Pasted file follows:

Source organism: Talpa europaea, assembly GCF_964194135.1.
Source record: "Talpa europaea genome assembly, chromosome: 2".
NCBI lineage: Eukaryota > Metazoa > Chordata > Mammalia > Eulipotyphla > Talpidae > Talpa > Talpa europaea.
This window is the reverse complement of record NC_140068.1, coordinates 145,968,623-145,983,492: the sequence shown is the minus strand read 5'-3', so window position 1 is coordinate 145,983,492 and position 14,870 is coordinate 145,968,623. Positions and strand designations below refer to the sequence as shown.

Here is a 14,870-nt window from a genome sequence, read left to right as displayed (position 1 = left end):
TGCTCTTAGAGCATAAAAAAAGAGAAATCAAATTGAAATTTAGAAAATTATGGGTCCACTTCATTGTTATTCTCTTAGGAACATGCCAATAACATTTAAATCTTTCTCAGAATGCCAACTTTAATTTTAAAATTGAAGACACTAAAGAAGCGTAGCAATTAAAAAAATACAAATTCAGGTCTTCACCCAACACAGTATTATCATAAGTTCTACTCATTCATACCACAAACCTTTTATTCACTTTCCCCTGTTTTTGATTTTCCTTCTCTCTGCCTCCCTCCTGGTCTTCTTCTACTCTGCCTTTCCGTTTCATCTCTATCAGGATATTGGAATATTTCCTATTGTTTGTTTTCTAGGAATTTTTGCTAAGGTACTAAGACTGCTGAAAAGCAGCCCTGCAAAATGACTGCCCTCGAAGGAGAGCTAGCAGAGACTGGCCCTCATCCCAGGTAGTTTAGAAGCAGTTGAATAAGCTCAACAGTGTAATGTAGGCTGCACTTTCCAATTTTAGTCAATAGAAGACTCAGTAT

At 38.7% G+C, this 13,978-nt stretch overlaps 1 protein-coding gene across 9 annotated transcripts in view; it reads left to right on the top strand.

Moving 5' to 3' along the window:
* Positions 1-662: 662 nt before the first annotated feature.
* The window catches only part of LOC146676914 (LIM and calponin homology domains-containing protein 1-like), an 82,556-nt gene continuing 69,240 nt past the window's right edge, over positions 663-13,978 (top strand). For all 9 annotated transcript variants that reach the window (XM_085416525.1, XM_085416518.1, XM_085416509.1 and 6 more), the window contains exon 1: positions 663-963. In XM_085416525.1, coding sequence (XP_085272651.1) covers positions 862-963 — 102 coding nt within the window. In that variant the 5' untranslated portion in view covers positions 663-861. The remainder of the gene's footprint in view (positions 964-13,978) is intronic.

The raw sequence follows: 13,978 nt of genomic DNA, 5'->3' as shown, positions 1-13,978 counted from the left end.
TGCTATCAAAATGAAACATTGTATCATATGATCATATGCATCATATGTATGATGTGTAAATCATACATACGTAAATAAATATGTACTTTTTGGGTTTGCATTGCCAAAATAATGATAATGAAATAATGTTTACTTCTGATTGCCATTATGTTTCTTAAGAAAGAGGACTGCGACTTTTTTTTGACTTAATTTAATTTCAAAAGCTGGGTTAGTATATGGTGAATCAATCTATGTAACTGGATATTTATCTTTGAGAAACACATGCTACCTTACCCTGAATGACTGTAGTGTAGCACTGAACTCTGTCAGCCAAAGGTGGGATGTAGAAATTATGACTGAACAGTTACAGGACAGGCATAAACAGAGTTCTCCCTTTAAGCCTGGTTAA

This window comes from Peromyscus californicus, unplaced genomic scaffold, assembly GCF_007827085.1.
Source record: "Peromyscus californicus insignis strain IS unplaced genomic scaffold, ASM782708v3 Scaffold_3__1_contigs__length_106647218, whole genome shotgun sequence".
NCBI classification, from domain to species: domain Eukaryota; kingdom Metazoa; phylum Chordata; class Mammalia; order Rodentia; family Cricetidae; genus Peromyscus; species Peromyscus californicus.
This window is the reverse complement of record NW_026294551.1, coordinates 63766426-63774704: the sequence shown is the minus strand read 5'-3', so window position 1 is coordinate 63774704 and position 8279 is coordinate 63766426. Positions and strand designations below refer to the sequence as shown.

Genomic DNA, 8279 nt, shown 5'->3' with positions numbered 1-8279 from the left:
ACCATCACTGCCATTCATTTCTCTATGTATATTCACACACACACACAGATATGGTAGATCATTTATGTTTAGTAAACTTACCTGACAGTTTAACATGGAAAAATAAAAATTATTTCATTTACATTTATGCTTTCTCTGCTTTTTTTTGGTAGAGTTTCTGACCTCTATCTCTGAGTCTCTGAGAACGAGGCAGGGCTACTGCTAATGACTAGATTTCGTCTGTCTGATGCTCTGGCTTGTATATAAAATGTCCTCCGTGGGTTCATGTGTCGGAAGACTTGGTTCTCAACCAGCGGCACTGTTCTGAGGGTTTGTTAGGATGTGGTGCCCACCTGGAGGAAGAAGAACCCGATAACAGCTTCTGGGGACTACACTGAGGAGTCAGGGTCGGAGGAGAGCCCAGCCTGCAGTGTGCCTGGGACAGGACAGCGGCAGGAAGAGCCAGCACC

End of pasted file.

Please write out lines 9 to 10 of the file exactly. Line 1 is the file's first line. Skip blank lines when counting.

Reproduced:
* Positions 1-662: 662 nt before the first annotated feature.
* The window catches only part of LOC146676914 (LIM and calponin homology domains-containing protein 1-like), an 82,556-nt gene continuing 69,240 nt past the window's right edge, over positions 663-13,978 (top strand). For all 9 annotated transcript variants that reach the window (XM_085416525.1, XM_085416518.1, XM_085416509.1 and 6 more), the window contains exon 1: positions 663-963. In XM_085416525.1, coding sequence (XP_085272651.1) covers positions 862-963 — 102 coding nt within the window. In that variant the 5' untranslated portion in view covers positions 663-861. The remainder of the gene's footprint in view (positions 964-13,978) is intronic.